Modern Western Medicine (MWM) and Ayurveda/Traditional Chinese Medicine (TCM) can be considered two extreme paradigms to complex systems. The microscopic and reductionist approach of the West prevails in acute and single-gene conditions such as infection and Mendelian disorders. The macroscopic and holistic approach of the East potentially fares well at chronic and complex conditions such as obesity and ageing.
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This book represents more than four years of collaboration through fieldwork, generation of ideas, shared writing, and mutual critique. Its product is thus ‘a massive effort’ as Prof. Richard Cruess and Prof. Sylvia Cruess, the authors of Teaching Medical Professionalism, had pointed out, and for this I owe them so much. The team, however, had…
The book serves three purposes: 1) to help MWM, Ayurveda and TCM professionals get acquainted with one another; 2) to help identify common grounds for MWM, Ayurveda and TCM, rather than blindly westernizing eastern medicines or vice versa; and 3) to help translate the complementarity of MWM and Ayurveda/TCM toward an integrative multi-component healthcare.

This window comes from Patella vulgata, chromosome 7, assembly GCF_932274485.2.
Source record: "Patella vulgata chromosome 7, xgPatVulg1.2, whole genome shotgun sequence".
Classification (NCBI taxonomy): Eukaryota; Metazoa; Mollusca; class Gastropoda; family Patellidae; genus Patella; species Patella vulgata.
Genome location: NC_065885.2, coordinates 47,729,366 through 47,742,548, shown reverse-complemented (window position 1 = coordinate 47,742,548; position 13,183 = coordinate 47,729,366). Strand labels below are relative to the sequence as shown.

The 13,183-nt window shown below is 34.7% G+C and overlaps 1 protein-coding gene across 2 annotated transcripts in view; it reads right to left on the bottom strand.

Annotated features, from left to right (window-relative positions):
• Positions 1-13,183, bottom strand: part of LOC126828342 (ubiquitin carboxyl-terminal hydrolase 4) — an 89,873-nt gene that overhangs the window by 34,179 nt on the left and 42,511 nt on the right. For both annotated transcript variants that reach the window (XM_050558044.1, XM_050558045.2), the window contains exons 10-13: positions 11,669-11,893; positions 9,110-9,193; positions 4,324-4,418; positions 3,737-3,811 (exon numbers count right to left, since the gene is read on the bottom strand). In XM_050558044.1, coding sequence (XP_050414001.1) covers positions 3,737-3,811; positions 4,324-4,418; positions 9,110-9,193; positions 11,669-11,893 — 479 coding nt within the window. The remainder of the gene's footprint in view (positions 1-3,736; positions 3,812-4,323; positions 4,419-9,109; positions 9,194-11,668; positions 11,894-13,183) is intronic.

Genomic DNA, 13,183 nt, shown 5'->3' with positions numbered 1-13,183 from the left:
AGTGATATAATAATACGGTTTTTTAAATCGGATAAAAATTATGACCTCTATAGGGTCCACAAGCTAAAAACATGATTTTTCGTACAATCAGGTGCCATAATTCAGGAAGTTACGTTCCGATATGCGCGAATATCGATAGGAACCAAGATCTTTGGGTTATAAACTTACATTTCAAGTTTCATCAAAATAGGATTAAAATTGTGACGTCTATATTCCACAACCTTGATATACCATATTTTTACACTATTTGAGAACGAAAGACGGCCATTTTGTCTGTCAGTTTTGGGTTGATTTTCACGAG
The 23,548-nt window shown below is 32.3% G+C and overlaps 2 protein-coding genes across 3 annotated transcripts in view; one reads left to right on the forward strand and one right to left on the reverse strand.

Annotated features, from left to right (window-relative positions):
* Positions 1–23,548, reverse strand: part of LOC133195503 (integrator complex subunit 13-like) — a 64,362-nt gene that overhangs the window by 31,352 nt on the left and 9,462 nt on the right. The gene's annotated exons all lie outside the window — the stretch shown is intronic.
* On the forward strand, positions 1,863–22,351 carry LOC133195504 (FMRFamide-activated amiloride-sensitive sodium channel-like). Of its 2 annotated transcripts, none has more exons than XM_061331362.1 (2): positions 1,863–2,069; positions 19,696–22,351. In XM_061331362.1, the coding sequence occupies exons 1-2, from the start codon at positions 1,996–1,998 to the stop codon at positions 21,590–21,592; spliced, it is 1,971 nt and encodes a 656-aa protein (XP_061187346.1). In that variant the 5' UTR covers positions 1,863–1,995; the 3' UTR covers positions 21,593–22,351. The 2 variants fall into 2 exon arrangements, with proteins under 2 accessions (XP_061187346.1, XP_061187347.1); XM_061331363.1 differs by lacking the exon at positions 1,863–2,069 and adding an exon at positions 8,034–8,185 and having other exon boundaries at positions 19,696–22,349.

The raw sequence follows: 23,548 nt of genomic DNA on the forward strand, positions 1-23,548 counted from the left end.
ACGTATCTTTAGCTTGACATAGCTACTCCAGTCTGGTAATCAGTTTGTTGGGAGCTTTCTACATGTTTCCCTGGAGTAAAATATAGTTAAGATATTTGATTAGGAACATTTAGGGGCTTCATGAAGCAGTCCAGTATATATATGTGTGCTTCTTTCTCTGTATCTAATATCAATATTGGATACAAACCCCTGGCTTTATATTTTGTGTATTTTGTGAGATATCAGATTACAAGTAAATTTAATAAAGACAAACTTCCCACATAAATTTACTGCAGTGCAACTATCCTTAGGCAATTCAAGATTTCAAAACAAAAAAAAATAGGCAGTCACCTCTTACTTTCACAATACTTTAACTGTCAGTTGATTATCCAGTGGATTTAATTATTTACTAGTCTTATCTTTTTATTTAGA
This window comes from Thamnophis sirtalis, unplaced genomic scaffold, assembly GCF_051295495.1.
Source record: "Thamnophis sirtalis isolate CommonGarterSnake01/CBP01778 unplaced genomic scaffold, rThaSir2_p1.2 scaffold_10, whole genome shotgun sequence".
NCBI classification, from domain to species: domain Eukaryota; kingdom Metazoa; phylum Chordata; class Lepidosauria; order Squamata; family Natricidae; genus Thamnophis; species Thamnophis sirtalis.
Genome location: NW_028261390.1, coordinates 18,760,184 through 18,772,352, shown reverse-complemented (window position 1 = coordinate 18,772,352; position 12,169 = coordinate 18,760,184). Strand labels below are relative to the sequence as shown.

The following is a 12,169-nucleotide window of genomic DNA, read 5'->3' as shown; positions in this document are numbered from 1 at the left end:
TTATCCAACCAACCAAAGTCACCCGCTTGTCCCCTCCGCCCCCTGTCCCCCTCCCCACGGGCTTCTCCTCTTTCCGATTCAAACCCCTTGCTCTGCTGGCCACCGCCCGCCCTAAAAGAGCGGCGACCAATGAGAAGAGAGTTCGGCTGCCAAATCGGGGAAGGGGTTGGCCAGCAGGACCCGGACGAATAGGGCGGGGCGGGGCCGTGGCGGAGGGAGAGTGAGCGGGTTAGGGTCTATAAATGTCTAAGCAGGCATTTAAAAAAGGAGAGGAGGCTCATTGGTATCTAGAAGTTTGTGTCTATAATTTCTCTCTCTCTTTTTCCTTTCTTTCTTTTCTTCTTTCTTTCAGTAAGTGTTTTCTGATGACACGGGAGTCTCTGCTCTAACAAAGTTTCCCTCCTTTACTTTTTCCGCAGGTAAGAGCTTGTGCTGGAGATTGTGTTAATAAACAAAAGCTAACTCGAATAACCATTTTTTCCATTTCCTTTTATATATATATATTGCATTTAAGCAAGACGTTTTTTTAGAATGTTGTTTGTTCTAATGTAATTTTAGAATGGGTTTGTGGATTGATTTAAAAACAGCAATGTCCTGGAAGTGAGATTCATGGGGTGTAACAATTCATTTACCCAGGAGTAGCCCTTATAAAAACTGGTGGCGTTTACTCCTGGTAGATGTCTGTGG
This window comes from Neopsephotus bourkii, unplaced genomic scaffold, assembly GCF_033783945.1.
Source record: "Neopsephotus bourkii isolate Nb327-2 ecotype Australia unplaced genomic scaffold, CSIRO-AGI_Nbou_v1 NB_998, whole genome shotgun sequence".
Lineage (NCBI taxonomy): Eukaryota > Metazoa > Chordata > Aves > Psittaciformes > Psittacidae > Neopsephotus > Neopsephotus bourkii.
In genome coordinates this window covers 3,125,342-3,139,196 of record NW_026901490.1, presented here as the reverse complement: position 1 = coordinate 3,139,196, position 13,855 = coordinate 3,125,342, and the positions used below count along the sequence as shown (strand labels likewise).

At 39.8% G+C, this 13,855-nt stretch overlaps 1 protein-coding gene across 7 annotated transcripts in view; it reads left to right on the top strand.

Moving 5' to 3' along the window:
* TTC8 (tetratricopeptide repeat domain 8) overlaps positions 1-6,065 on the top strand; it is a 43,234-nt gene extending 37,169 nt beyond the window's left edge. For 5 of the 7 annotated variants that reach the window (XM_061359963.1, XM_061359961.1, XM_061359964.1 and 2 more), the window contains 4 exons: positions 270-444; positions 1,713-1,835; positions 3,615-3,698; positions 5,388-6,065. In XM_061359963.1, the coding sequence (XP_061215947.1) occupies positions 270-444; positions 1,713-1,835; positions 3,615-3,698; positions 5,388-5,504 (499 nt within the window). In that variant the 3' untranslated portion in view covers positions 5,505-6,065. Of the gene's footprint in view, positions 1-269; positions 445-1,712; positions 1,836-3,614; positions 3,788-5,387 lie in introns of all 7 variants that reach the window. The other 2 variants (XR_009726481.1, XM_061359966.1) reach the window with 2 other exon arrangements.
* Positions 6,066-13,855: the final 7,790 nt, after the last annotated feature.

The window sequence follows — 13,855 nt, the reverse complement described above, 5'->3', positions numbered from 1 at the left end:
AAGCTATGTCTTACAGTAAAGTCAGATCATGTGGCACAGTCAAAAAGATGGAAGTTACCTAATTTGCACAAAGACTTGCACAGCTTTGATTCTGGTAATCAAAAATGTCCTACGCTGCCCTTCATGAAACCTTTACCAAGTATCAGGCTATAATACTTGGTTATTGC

To this end, we introduce theories and tenets of the three medicines. We use bioenergetics to reconcile West and East as ATP generation, prana and qi are central to MWM, Ayurveda and TCM. We discuss clinical trials of varying experimental rigors for the assessment of the scientific evidence for treatment effectiveness. We present complementary interventions for chronic disorders and ageing. We hold that a federal unity of therapies consisting of MWM, Ayurveda and TCM better serves the wellbeing of humankind.Contents:
- Evidence-Based Practice
- Modern Western Biomedicine
- Traditional Oriental Ethnomedicine
- Integrative Medicine
- Herbal Medicine:
- Safety and Regulation of Herbal Products
- Common Fatal Diseases
- Common Nonfatal Diseases
- Condition of the Reproductive System
- Theories of Aging
- Regenerative Medicine
Readership: The book is for advanced students, academia, researchers and professionals, including physicians, pharmacists, nurses and regulators, of conventional as well as alternative healthcare. The book is also beneficial for general audience who are interested in evidence-based holistic self-care.